Model 13 came close second in the comparison, indeed, within one standard error of difference to the wining model 9 but with a higher amount of effective parameters. This model implemented a dynamically changing weighting between option and partner information based on past prediction errors (see Methods). In addition to this dynamic arbitration a fixed bias parameter, γ was also applied. The per participant fitted values of γ were found to strongly correlate with the per participant weighting parameter ω from model 9 (robust correlation, r = -0.91, SE = 0.021, 95% CrI = [-0.94, -0.86], pd ≈ 1.0), suggesting close similarities in the roles that those parameters were playing in their respective models. While we discuss and interpret model 9 in the remainder of the results, we return to the question of adjudicating between these two models in the discussion.

Finally, we simulated decision trajectories from each participants’ best fitting parameters from model 9 to new data, simulating each participant 500 times. These posterior model predictions are plotted by-block and trial-by-trial in Fig 4, and illustrate how the model captures and generalizes the empirical data patterns including between block transfer of social information and both average and trial-by-trial decision probabilities.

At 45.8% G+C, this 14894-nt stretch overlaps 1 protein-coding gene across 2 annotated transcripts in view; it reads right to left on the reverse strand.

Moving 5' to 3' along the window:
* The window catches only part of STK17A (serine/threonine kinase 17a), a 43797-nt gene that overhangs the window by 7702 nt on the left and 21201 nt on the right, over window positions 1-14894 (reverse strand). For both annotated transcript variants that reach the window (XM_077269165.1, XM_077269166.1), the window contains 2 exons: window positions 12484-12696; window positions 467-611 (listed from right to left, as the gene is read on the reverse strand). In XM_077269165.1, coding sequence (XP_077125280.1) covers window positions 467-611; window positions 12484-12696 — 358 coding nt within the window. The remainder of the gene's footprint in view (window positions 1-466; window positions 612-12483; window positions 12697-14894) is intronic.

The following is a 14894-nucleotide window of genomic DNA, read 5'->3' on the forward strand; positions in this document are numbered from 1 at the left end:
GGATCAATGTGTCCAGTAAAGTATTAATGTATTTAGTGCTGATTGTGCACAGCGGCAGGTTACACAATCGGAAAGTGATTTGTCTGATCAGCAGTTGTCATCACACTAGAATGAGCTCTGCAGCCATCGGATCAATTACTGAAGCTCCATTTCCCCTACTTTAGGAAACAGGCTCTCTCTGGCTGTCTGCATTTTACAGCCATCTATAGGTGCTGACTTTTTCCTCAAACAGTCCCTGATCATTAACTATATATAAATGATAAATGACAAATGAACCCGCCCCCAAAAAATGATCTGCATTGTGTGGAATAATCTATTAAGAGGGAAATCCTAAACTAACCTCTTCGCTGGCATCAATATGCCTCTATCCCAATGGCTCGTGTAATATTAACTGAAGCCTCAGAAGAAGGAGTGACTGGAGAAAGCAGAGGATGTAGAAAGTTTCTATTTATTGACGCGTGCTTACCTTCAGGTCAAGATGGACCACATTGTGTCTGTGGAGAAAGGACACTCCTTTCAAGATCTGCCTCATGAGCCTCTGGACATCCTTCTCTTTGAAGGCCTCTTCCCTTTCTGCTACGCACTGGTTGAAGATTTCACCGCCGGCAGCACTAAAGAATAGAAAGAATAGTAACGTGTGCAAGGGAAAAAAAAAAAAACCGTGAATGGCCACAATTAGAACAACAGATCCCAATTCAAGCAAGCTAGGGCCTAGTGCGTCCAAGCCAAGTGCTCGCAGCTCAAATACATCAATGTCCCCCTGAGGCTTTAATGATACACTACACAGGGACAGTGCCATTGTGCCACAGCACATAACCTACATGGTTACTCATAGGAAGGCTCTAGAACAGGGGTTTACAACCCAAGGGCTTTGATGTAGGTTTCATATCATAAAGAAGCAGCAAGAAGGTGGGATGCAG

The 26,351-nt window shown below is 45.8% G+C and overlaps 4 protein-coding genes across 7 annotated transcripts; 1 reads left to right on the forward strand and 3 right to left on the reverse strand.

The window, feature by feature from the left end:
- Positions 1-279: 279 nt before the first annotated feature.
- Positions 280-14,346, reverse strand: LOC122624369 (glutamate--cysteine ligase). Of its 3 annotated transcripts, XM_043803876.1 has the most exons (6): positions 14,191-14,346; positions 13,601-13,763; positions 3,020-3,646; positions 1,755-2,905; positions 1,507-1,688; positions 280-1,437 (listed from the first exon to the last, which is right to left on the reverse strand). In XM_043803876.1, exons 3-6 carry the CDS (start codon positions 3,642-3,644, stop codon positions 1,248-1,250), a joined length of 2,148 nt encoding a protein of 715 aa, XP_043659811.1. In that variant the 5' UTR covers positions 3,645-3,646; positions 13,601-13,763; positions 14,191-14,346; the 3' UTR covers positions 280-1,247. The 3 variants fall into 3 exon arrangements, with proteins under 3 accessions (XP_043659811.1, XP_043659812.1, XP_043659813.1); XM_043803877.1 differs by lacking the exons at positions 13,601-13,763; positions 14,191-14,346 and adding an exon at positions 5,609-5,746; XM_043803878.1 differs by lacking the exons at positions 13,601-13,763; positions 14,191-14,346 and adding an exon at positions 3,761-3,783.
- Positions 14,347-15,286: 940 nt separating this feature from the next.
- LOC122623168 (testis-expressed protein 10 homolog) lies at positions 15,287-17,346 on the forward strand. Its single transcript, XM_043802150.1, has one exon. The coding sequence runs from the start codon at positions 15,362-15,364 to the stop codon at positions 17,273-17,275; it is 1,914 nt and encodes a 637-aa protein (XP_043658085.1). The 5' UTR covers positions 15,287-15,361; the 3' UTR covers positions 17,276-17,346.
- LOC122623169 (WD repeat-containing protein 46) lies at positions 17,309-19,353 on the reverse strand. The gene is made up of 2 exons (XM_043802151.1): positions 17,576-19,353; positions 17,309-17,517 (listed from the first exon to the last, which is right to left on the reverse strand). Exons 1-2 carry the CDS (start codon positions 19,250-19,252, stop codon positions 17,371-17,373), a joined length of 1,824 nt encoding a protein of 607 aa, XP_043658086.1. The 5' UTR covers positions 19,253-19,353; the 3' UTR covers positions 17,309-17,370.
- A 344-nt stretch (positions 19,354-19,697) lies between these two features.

Fig 4. Posterior predictions.

Average proportion of safe choices across all participants, split by block and condition (p = predictive, r = random, F = fearful, N = neutral). Error bars are standard errors. Model predictions using full posterior of each participants’ parameter estimates each simulated to 500 times to new data matching the parameters of our experiment. Shaded regions represent 95% predictive intervals.

Between block transfer of partner information.

Model comparisons bore out that models using weak transfer better described participants data than models using strong transfer. In other words, participants cached partner reliability when transitioning into new decision context, but did not let that influence their initial estimate of options’ safety. However, a priori simulations (see Fig 1C) clearly indicated that strong transfer represents a better algorithm for participants in this experiment (i.e. it makes more safe choices).